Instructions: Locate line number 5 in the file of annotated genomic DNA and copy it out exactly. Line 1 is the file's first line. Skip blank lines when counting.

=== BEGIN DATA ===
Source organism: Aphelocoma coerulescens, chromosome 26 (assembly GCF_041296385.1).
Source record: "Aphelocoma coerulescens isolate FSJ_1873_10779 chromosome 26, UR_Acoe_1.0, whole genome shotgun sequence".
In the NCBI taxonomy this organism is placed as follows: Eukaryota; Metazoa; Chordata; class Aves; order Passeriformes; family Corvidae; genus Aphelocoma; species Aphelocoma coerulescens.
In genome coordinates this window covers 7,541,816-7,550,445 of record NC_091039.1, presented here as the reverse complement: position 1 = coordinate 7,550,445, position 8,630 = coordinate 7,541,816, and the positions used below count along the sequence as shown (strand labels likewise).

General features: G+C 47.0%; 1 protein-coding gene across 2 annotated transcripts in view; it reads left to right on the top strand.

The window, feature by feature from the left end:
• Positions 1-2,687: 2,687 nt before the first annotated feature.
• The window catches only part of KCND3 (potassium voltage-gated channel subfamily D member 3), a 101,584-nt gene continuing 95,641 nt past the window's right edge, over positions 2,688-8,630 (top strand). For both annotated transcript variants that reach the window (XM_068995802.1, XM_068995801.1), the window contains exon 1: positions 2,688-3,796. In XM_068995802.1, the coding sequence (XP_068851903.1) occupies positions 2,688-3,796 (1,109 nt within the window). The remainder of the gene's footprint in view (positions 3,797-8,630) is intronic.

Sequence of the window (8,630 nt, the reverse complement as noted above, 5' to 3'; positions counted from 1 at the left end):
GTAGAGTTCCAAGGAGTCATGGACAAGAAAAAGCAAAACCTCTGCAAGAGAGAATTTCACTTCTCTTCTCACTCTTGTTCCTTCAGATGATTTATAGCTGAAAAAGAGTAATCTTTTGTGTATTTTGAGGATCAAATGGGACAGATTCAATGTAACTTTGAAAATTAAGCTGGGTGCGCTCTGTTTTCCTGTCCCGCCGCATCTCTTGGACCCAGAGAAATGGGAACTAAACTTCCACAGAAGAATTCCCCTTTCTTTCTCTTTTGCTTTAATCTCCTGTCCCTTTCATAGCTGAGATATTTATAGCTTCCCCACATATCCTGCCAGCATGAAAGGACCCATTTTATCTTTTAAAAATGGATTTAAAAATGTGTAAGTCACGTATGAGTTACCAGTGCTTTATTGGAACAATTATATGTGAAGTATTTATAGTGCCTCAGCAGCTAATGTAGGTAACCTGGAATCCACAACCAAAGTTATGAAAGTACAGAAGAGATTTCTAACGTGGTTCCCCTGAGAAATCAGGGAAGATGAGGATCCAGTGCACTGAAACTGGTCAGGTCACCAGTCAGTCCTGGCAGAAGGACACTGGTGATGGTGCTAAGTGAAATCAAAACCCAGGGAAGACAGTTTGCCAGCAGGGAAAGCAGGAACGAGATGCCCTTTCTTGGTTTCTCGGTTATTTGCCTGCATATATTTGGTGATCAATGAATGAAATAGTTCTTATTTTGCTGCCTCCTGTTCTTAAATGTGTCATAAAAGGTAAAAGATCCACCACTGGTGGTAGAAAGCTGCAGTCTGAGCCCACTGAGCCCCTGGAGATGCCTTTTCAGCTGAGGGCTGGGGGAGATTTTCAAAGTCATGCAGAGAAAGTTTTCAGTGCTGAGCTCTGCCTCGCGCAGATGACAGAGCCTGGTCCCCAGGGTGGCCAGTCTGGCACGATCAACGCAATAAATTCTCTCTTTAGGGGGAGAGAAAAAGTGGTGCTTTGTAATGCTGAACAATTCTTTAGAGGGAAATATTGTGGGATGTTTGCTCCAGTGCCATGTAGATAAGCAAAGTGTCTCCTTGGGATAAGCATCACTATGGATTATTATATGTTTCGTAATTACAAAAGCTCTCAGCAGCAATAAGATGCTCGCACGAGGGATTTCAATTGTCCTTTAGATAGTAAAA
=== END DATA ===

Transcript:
General features: G+C 47.0%; 1 protein-coding gene across 2 annotated transcripts in view; it reads left to right on the top strand.